“We loudly call for Russia’s plans,” Biden said. “Not because we want a conflict, but because we are doing everything in our power to suppress any reason Russia might give to justify invading Ukraine and keep it from moving.”

The president did not say how the administration knew about Mr Putin’s decision, but two US officials said the president’s assessment was based in part on new intelligence showing that nearly half of the 150 000 Russian forces came out of staging and into combat formation and could launch a full-scale invasion within days.

The force comprises 120 to 125 battalion tactical groups, up from the mid-1980s at the start of the month. And some of the forces are Russian reservists who would constitute an occupation force after an invasion, the officials said. The officials requested anonymity to discuss the government’s assessments.

Mr Biden has vowed the United States and its allies are united behind imposing tough economic sanctions if Russian forces cross Ukraine’s borders. He said he also held a call with Democratic and Republican lawmakers who expressed united support for the administration during a visit to Munich for a security conference.

In Ukraine, the head of the country’s defense ministry said the allegation of an imminent attack by its army was flatly false and intended to stir up tensions. But the ministry issued a stern warning to residents of disputed areas “not to leave their homes and not to use public transport”. He cited “reports that Russian special services have mined a number of social infrastructure in Donetsk”, with the aim of “destabilizing the situation” there.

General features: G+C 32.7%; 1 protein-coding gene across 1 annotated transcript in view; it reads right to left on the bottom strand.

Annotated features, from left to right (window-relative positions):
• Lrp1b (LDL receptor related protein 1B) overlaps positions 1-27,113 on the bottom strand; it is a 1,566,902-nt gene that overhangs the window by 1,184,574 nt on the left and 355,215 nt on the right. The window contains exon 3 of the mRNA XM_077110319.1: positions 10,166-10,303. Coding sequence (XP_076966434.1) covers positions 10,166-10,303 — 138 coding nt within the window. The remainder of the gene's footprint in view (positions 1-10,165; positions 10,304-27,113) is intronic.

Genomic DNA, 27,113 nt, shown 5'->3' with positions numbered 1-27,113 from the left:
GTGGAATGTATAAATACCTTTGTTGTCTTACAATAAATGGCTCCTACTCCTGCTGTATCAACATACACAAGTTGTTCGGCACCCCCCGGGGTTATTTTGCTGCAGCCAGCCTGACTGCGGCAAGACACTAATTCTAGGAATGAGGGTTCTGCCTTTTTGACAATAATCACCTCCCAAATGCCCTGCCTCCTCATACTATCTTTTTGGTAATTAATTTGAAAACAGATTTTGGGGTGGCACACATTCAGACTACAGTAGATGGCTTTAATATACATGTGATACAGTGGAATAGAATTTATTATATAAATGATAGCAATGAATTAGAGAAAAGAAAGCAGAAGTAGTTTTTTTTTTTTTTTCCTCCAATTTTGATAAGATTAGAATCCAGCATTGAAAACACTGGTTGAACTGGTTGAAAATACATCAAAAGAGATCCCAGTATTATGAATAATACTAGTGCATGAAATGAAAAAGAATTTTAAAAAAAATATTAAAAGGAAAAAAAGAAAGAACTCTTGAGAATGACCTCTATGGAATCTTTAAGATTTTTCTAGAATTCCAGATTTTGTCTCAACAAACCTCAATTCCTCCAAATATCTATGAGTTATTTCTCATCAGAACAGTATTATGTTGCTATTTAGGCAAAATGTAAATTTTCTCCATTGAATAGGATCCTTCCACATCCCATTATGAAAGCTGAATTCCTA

The warning reflected how Russia seemed to go all out to pressure the Ukrainians before sending its troops across the border.

Fears of an impending conflict were heightened when US officials said as many as 190,000 troops and aligned militias were deployed in and around Ukraine, a number that includes separatists. The assessment was made in a statement by the US Mission to the Organization for Security and Cooperation in Europe, which called it “Europe’s largest military mobilization since World War II.”

However, in line with mixed messages from Russia throughout the crisis, Putin said on Friday he was ready to pursue diplomacy. News of Mr. Blinken’s meeting with Russian Foreign Minister Sergei V. Lavrov calmed jittery markets and hinted that there was still hope that the crisis would be resolved without war.

But Mr Putin stressed that Russia would continue to insist on ambitious demands for ‘security guarantees’ in Eastern Europe that the West has rejected – such as halting Europe’s eastward expansion. NATO and the withdrawal of alliance forces from the region. .

“We are ready to embark on the path of negotiations provided that all issues are considered together, without being separated from Russia’s main proposals,” Putin told a news conference alongside his close aide. ally President Aleksandr G. Lukashenko of Belarus, who was visiting Moscow.

Friday’s drumbeat of alarms from separatists over Ukrainian provocations aligns with how Western officials have warned that a “false flag” incident could be used to ignite military conflict.

Calling on residents of disputed areas to evacuate to Russia, Denis Pushilin, the pro-Moscow leader of the Donetsk People’s Republic, offered a stark version of what could happen citing alleged provocations by Ukraine.